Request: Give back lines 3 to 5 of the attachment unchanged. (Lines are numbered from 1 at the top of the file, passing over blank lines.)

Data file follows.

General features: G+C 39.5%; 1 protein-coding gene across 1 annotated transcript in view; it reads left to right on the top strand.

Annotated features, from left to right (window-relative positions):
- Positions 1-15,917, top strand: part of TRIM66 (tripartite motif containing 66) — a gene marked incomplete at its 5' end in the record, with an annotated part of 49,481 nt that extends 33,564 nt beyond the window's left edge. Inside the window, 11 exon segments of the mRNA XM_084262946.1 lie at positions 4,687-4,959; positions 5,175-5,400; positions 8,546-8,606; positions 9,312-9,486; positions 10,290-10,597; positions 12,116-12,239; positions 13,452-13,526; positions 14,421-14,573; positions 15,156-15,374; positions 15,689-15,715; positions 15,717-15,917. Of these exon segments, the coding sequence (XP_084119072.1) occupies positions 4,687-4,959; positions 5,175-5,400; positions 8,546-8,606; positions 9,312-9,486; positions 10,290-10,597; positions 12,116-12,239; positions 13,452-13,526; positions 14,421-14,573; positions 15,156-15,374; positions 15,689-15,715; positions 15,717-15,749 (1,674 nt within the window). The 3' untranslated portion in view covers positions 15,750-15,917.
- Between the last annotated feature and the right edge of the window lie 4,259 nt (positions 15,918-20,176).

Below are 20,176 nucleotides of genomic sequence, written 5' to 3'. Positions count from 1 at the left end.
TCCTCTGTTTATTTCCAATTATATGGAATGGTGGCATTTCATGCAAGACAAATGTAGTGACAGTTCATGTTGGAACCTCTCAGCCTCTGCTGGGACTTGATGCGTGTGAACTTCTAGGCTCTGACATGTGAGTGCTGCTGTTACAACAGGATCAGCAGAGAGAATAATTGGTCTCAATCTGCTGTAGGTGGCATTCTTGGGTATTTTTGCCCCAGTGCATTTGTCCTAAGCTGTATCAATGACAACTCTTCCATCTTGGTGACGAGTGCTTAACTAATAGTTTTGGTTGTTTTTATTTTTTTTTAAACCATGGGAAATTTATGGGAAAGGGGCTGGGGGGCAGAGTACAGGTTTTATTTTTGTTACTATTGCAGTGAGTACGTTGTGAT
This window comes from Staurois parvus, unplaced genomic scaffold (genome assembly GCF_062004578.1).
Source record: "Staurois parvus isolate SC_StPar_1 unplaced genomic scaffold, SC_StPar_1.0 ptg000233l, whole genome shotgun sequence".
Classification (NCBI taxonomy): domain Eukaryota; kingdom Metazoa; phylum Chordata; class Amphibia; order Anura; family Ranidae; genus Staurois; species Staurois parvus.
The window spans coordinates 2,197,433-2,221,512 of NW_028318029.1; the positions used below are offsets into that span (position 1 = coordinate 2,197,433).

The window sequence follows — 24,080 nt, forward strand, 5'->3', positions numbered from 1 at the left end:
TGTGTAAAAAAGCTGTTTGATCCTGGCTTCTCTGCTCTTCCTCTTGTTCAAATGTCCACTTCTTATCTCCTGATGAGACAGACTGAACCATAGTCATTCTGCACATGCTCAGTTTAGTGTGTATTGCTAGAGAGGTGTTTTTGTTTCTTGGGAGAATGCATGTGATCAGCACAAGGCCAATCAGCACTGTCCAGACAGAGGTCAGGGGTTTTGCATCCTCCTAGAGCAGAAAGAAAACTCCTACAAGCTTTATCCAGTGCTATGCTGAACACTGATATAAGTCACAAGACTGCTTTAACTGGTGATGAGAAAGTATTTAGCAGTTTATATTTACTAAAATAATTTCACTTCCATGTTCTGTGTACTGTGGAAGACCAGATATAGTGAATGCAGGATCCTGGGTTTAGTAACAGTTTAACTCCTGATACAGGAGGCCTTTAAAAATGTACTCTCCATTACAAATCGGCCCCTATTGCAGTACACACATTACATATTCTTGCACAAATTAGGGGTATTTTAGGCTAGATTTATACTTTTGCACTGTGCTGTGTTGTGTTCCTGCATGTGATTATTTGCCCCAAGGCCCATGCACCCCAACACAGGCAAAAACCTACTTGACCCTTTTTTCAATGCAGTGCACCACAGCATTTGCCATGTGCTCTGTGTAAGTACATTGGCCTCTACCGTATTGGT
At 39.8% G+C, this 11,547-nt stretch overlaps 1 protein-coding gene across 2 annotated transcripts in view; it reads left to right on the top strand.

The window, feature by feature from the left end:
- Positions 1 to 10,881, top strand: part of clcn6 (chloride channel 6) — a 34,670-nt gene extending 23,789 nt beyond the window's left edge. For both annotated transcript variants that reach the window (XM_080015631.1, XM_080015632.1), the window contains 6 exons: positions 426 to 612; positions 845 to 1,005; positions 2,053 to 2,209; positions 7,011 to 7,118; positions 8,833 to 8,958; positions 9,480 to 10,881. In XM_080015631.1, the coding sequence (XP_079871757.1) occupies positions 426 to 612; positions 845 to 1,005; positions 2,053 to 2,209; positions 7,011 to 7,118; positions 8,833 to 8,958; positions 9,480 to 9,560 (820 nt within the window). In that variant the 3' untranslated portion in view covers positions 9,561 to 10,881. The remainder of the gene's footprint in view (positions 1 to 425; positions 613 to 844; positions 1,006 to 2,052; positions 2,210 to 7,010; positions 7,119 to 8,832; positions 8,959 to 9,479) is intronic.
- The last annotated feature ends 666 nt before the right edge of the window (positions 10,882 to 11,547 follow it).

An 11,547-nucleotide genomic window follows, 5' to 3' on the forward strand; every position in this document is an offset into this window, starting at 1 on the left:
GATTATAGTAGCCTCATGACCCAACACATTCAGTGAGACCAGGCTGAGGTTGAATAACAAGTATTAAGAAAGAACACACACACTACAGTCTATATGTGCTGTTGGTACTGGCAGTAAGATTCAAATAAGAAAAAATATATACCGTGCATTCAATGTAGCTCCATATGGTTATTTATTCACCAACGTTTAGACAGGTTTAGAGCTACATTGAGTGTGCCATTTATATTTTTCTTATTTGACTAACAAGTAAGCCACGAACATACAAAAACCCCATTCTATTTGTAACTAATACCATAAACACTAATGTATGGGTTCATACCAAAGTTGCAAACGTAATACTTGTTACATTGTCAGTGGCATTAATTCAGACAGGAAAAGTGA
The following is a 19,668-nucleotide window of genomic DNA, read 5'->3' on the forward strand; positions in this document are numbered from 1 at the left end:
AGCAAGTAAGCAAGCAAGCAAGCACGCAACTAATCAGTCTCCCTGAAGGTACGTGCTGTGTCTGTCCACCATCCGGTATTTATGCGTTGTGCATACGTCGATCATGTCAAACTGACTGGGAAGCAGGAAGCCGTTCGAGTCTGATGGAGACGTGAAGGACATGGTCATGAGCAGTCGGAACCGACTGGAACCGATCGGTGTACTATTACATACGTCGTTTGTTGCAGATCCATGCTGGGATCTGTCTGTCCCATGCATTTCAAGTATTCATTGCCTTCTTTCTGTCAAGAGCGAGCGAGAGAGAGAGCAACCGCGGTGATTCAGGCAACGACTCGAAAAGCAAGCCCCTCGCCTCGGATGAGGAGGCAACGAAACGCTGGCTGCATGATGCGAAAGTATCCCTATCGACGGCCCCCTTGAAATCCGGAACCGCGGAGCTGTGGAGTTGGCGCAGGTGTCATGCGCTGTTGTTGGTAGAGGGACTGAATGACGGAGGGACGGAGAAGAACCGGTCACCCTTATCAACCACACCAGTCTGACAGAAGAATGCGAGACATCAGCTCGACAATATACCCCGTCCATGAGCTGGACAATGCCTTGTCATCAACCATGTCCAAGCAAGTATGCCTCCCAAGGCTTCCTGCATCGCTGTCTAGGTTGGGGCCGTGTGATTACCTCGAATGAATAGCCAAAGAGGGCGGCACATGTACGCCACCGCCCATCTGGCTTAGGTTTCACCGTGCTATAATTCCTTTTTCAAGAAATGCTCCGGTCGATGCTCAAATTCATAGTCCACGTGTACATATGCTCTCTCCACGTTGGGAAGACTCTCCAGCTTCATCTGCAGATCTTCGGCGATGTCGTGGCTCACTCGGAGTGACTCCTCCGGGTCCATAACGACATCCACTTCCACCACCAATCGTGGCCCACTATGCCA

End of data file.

- Positions 1-15,917, top strand: part of TRIM66 (tripartite motif containing 66) — a gene marked incomplete at its 5' end in the record, with an annotated part of 49,481 nt that extends 33,564 nt beyond the window's left edge. Inside the window, 11 exon segments of the mRNA XM_084262946.1 lie at positions 4,687-4,959; positions 5,175-5,400; positions 8,546-8,606; positions 9,312-9,486; positions 10,290-10,597; positions 12,116-12,239; positions 13,452-13,526; positions 14,421-14,573; positions 15,156-15,374; positions 15,689-15,715; positions 15,717-15,917. Of these exon segments, the coding sequence (XP_084119072.1) occupies positions 4,687-4,959; positions 5,175-5,400; positions 8,546-8,606; positions 9,312-9,486; positions 10,290-10,597; positions 12,116-12,239; positions 13,452-13,526; positions 14,421-14,573; positions 15,156-15,374; positions 15,689-15,715; positions 15,717-15,749 (1,674 nt within the window). The 3' untranslated portion in view covers positions 15,750-15,917.
- Between the last annotated feature and the right edge of the window lie 4,259 nt (positions 15,918-20,176).

Below are 20,176 nucleotides of genomic sequence, written 5' to 3'. Positions count from 1 at the left end.